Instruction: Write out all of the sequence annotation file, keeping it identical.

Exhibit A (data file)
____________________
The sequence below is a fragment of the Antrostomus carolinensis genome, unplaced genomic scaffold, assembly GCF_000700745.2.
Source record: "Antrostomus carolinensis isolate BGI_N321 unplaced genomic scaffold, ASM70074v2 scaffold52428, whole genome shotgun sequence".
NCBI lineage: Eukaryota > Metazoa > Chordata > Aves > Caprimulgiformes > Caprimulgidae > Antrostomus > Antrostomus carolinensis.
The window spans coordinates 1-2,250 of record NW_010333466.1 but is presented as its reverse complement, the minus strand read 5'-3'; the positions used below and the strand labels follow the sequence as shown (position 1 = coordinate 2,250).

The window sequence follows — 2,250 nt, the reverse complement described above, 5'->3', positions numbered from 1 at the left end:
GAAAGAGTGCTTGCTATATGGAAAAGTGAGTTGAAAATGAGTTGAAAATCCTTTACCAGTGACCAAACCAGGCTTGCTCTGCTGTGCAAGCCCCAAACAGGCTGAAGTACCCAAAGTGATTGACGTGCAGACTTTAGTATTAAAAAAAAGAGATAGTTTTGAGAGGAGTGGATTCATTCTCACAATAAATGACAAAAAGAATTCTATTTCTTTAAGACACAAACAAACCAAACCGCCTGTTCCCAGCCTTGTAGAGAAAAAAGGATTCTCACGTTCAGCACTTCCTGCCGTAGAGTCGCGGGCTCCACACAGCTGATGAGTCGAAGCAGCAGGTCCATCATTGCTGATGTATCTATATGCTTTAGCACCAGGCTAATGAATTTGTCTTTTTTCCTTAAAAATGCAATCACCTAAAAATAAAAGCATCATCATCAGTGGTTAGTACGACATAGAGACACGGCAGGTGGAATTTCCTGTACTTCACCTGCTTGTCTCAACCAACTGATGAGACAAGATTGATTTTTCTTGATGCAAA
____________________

The sequence below is a fragment of the Antrostomus carolinensis genome, unplaced genomic scaffold, assembly GCF_000700745.2.
Source record: "Antrostomus carolinensis isolate BGI_N321 unplaced genomic scaffold, ASM70074v2 scaffold52428, whole genome shotgun sequence".
NCBI lineage: Eukaryota > Metazoa > Chordata > Aves > Caprimulgiformes > Caprimulgidae > Antrostomus > Antrostomus carolinensis.
The window spans coordinates 1-2,250 of record NW_010333466.1 but is presented as its reverse complement, the minus strand read 5'-3'; the positions used below and the strand labels follow the sequence as shown (position 1 = coordinate 2,250).

The window sequence follows — 2,250 nt, the reverse complement described above, 5'->3', positions numbered from 1 at the left end:
GAAAGAGTGCTTGCTATATGGAAAAGTGAGTTGAAAATGAGTTGAAAATCCTTTACCAGTGACCAAACCAGGCTTGCTCTGCTGTGCAAGCCCCAAACAGGCTGAAGTACCCAAAGTGATTGACGTGCAGACTTTAGTATTAAAAAAAAGAGATAGTTTTGAGAGGAGTGGATTCATTCTCACAATAAATGACAAAAAGAATTCTATTTCTTTAAGACACAAACAAACCAAACCGCCTGTTCCCAGCCTTGTAGAGAAAAAAGGATTCTCACGTTCAGCACTTCCTGCCGTAGAGTCGCGGGCTCCACACAGCTGATGAGTCGAAGCAGCAGGTCCATCATTGCTGATGTATCTATATGCTTTAGCACCAGGCTAATGAATTTGTCTTTTTTCCTTAAAAATGCAATCACCTAAAAATAAAAGCATCATCATCAGTGGTTAGTACGACATAGAGACACGGCAGGTGGAATTTCCTGTACTTCACCTGCTTGTCTCAACCAACTGATGAGACAAGATTGATTTTTCTTGATGCAAA